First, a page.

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An ongoing National Science Foundation Research Traineeship (NRT) aims to enhance graduate education by integrating research and professional skill development within a diverse, inclusive and supportive academy. This contribution will describe three interventions within this NRT, namely, a transferable skills course, an interdisciplinary research proposal and project, and a multidisciplinary research symposium. Moreover, the assessment and outcomes of each of these interventions will be discussed.
In addition to technical or “hard” skills, recent graduates need – but very often lack – “soft” skills. Thus, participants in this NRT receive training on key transferrable skills in a 3-credit hour 500-level course. This course offers participants theoretical and practical training in key skills, including ethics, research, communication, teaching, funding procurement, entrepreneurship, management, teamwork, conflict resolution, mentoring, leadership, and outreach. In addition, wellness and well-being skills to not only survive, but thrive in graduate school and beyond are also covered. All trainees register for this course, which is also open to other STEM graduate students and is co-taught by the faculty associated with the NRT as well as by guest lecturers with expertise in different areas. A description of the training offered for the development of each skill – as well as the results of its assessment – will be presented in this contribution. Notable evaluation results included graduate students identifying the primary instructors, course materials, resources for research, and guest lecturers as the most helpful aspects of the course. Additionally, students showed a significant gain in participative decision-making.
In this course, students form several multi-departmental interdisciplinary student teams. These teams are charged with preparing and submitting an interdisciplinary collaborative proposal in a course-long exercise including all elements of a funding opportunity, namely, a solicitation, a competitive peer-review, and a reporting process. Review criteria include the extent of collaboration between trainees from different departments, the extent of inter- and trans-disciplinarity, as well as the intellectual merit and broader impacts of the work proposed. Meritorious proposals are selected for funding, which allows the multi-departmental student teams to receive and manage funds to perform the interdisciplinary research proposed. In turn, this provides trainees ample opportunities not only to hone the skills described above, but also to participate in a trans-departmental internship while working with their team on their project. Through evaluation survey responses and focus group discussions, graduate students expressed appreciation for the opportunity to write an interdisciplinary research proposal as part of the course. Students also noted that the multidisciplinary approach that allowed them to work with both students and faculty from other disciplines had positively influenced their research.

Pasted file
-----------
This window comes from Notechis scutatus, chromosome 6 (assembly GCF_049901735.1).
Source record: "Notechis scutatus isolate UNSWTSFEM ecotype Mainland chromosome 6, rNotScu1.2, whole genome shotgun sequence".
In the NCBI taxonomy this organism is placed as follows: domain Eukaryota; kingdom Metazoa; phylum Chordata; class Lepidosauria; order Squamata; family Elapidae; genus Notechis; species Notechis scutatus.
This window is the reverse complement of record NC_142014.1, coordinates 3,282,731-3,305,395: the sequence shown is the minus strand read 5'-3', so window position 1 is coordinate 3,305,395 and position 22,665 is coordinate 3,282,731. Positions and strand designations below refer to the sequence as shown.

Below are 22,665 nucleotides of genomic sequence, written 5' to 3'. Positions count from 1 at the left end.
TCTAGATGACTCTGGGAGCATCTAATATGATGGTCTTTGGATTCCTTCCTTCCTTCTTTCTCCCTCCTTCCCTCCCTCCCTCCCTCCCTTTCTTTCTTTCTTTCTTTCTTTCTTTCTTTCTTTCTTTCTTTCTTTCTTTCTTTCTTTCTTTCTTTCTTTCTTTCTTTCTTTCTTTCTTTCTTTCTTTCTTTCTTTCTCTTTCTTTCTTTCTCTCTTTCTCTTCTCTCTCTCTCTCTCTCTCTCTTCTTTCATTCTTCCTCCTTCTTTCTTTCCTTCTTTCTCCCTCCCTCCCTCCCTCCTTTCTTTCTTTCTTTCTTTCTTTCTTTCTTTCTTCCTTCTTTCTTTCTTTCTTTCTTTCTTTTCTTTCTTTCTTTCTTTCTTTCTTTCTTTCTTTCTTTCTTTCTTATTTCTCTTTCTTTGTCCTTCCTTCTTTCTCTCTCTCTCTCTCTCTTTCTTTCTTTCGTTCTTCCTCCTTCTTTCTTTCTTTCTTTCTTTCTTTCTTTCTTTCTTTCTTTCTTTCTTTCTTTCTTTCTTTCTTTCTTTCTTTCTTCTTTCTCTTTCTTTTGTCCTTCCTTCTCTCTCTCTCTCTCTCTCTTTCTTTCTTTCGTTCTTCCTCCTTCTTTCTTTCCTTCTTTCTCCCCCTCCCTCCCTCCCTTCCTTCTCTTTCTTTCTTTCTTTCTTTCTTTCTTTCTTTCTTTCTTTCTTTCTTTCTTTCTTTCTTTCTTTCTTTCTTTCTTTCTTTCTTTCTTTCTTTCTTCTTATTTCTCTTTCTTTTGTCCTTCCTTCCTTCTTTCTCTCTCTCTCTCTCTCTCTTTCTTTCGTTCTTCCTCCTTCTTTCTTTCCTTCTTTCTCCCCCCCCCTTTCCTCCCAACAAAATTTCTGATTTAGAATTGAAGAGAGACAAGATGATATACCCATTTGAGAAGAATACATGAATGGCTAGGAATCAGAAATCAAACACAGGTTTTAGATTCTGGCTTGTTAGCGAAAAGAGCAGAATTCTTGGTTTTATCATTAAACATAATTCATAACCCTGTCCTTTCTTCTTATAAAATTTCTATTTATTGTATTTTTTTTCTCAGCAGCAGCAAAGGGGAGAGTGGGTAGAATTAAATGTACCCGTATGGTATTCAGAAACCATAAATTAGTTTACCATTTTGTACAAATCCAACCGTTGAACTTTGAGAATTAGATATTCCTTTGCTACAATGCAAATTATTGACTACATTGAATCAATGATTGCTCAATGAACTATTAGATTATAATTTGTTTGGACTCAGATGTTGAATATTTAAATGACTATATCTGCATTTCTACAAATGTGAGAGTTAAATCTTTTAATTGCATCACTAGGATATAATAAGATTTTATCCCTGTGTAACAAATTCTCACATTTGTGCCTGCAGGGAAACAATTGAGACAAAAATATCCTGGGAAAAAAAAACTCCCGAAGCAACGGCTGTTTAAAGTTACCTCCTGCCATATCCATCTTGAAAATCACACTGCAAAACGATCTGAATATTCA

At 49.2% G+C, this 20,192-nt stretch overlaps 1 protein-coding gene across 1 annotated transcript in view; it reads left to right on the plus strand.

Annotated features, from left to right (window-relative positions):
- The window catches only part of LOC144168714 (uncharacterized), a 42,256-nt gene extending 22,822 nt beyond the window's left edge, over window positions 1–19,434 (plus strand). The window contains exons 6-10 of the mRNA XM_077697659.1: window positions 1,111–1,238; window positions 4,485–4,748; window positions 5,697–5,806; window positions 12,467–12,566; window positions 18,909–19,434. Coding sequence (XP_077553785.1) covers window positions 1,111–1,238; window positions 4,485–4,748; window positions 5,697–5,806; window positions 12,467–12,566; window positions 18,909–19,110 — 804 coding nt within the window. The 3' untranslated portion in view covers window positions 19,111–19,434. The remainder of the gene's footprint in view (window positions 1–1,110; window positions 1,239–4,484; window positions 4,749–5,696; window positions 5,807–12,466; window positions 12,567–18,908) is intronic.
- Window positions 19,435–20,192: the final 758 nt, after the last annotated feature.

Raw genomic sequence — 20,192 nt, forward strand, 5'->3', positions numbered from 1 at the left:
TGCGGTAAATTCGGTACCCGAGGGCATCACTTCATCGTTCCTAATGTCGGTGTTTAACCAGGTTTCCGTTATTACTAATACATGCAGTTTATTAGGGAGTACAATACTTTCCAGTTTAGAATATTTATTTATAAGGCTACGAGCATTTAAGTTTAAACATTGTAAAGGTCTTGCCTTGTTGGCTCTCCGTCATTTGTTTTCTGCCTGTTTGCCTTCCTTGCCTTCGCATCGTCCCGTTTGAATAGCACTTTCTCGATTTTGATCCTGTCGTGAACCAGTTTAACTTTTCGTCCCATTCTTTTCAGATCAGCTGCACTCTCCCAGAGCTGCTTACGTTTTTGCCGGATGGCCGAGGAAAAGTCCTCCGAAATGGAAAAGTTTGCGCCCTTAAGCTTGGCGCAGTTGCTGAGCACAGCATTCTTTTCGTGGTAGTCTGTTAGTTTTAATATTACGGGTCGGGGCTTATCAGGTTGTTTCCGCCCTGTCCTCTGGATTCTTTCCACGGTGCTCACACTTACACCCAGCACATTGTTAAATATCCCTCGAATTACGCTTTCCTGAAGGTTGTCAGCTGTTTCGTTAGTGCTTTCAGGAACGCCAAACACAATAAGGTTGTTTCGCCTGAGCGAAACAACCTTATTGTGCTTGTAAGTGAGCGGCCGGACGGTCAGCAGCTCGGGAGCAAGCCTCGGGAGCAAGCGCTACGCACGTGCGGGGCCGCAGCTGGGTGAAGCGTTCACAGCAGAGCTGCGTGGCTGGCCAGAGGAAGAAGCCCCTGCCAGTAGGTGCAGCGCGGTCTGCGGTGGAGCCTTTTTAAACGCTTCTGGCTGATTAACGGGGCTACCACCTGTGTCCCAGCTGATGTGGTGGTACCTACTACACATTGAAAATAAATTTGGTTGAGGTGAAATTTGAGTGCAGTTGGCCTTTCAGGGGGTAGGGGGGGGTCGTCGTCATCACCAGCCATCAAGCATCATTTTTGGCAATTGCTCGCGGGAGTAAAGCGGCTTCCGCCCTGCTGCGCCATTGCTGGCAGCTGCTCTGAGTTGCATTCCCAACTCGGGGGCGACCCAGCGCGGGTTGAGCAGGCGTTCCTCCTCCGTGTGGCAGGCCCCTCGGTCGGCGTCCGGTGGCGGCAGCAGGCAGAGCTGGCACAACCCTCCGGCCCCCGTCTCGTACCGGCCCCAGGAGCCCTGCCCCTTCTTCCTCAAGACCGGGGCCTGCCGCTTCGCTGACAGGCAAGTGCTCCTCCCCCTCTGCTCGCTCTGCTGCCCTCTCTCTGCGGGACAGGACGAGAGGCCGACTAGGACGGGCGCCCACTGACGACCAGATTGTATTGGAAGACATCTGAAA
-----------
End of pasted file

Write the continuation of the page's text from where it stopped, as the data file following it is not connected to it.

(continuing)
This NRT has also launched a multidisciplinary research symposium comprising all elements of a scientific conference, i.e., a call for abstracts, plenary and keynote talks, as well as both breakout and poster sessions. Participating in this symposium – and in its organization – gives trainees yet another avenue to practice the skills described above, all while providing them with valuable networking opportunities. A more detailed description of this event, as well the results of its evaluation, will also be presented in this contribution.
Santillan-Jimenez, E., & Schutzman, C., & Mabisi, K. (2022, August), Description, assessment, and outcomes of three National Science Foundation Research Traineeship (NRT) components: transferable skills course, interdisciplinary research proposal and project, and multidisciplinary symposium Paper presented at 2022 ASEE Annual Conference & Exposition, Minneapolis, MN. https://peer.asee.org/41911
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